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Banks, Other Large Public Companies Already Adopted Credit Loss Rules, FASB Chairman Says

Thomson Reuters Tax & Accounting  

Thomson Reuters Tax & Accounting  

By Denise Lugo

FASB Chairman Russell Golden told the board’s trustees that a majority of large public companies, including banks, that had to adopt credit loss accounting rules this year have already done so—a signal that legislative actions to delay the rules were moot.

Golden said the FASB is closely monitoring the questions companies have had as well as the input they have provided to investors, looking at quarterly disclosures and studying investor discussions.

“So far we think that the implementation has been a quality implementation, but we plan to continue to look at implementation in the second and third quarter to see if there’s anything more the FASB needs to do,” he told trustees of the Financial Accounting Foundation (FAF) on May 13, 2020.

His remarks came in response to a question posed FAF trustee member Michael Rollings, who asked how the banking industry responded to the optional deferral provided on the current expected credit loss (CECL) standard under the Coronavirus Aid, Relief and Economic Security (CARES) Act. Rollings also asked and how well the board thought the CECL standard is working given the current crisis.

Under the CARES Act, large banks, credit unions regulated by the National Credit Union Administration (NCUA), and bank holding companies were singled out for special treatment so that they can opt out of adopting the CECL standard this year as the rules require. The legislation was passed three months after the effective date for large public companies, set for January 1, 2020. Smaller public companies, private companies, and not-for-profit organizations have until 2023 (under GAAP) to apply the rules.

Golden’s remarks mean that additional legislation that is in the works for a further delay of CECL rules for the same demographic might be a wasted effort. (See House Bill Would Extend CECL Delay in CARES Act in the April 21, 2020 edition of Accounting & Compliance Alert.)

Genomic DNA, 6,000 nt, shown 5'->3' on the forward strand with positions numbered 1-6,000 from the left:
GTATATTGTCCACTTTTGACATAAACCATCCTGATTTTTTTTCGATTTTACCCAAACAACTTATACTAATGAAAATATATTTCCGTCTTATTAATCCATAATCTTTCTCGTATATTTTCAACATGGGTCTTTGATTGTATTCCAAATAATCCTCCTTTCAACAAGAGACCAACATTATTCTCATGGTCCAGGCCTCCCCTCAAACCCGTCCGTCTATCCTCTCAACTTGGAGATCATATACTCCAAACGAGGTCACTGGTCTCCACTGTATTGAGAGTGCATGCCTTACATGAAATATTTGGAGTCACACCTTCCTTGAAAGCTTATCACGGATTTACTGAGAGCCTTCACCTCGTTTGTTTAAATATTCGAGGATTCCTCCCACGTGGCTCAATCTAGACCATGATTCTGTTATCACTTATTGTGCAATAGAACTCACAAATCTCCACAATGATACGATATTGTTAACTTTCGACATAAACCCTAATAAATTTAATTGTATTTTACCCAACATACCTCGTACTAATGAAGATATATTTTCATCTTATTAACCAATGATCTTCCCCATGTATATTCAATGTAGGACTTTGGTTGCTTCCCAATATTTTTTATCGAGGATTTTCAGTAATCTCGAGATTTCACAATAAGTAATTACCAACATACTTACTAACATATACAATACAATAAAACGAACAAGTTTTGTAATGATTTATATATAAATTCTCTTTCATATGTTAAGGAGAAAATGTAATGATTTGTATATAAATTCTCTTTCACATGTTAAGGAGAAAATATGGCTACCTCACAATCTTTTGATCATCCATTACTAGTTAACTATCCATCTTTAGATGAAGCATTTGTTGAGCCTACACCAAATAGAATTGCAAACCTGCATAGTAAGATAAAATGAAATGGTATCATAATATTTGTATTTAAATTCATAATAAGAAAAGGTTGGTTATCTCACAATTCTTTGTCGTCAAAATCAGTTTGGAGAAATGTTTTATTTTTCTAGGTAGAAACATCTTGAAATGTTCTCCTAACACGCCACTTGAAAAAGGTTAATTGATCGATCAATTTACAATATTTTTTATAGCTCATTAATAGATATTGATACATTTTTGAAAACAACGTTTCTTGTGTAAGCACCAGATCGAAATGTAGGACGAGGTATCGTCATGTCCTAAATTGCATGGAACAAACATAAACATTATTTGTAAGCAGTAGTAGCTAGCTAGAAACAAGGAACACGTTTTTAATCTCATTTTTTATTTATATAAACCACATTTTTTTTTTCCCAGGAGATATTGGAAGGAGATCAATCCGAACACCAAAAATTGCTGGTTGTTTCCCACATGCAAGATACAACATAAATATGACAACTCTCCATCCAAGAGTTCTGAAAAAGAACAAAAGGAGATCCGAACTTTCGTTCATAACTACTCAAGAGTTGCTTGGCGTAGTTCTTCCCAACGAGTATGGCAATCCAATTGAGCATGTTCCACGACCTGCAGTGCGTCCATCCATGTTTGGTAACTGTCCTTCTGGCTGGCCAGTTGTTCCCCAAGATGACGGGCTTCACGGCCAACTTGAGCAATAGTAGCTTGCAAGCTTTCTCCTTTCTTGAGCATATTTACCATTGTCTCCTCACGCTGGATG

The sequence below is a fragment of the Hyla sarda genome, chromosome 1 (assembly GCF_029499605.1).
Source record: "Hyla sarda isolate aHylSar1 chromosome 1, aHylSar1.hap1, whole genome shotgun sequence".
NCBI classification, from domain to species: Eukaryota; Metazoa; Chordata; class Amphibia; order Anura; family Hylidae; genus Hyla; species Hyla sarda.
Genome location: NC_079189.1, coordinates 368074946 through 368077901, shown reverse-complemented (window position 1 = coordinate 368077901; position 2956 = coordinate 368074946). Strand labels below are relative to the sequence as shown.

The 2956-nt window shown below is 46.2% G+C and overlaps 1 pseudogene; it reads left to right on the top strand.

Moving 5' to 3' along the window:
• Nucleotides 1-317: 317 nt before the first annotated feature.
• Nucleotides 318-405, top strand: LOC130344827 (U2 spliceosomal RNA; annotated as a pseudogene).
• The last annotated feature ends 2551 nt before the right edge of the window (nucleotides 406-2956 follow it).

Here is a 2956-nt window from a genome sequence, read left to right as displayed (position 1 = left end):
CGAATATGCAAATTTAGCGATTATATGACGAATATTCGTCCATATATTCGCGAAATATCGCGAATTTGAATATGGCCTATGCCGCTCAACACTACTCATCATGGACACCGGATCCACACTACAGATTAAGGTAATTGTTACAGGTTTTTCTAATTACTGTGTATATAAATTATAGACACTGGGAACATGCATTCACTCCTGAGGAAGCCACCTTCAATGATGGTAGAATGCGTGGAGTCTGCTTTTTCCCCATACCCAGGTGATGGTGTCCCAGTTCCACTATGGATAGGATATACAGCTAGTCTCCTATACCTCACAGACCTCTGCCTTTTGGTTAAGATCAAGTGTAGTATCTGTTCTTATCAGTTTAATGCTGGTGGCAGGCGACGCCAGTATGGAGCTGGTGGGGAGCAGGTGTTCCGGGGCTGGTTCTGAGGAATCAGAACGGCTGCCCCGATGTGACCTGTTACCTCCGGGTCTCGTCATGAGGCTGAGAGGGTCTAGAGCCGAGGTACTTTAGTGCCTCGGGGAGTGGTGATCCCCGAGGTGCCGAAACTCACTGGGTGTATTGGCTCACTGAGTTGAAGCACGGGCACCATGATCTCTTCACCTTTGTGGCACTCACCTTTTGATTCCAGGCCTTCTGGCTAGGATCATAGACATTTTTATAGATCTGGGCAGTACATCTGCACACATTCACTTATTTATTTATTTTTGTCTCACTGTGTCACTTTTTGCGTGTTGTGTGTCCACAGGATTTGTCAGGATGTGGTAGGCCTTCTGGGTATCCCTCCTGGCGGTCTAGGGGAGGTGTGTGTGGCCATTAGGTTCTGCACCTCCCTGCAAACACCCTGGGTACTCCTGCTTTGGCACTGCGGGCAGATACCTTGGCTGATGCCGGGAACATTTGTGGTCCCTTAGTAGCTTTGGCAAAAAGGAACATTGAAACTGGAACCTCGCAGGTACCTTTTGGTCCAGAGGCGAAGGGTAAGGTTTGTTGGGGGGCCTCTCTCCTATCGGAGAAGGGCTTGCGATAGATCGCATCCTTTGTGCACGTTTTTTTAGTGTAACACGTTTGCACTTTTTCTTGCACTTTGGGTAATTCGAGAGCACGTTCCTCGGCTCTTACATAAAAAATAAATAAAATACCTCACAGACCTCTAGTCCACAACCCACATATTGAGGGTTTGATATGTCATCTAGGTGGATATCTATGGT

The FASB issued Accounting Standards Update (ASU) No. 2016-13Financial Instruments—Credit Losses (Topic 326), in 2016 in response to the 2008 financial crisis. Some felt the crisis was exacerbated by the fact that the accounting rules restricted banks from being able to report credit losses they were expecting in a timely manner. The CECL standard aims to fix those concerns by requiring companies to forecast into the foreseeable future to predict losses over the life of a loan, and then immediately book those losses. Prior to the CARES Act, legislators tried to pressure the board to do an impact study, fearing it will deter lending.

FAF Chair Offers Rare Rebuke

FAF Chair Kathleen Casey, in a rare direct public response from the organization, said the current crisis has created a new challenge to the integrity of the standard-setting process.

Congress in late March included language in the CARES Act that provide certain stakeholders a temporary exemption from GAAP, Casey said.

“We were very disappointed by this action and continue to work to protect and defend the integrity of GAAP and the standard setting process,” said Casey. “As our country looks to recover from the extraordinary economic effects of this pandemic, it will be vital that we preserve confidence in accounting standard setting and the quality of financial reporting to support the strength and growth of our markets and economy.”

Prior to its issuance, the FAF had pushed for the CECL delay provision to be removed from the CARES act, lobbying right up until the run-up to the vote. Casey, in a direct appeal, told Senate and House leaders in letters late March the delay risked harming investors and capital markets.

“The nation’s biggest banks have already made significant investments in systems and business processes to comply with CECL,” said Casey, a former SEC commissioner. “Many have already communicated to investors their expectations about the likely impact of CECL on their upcoming financial results,” she wrote. “Suddenly unwinding those investments and expectations will add unnecessary costs for the banks and create confusion for investors.”

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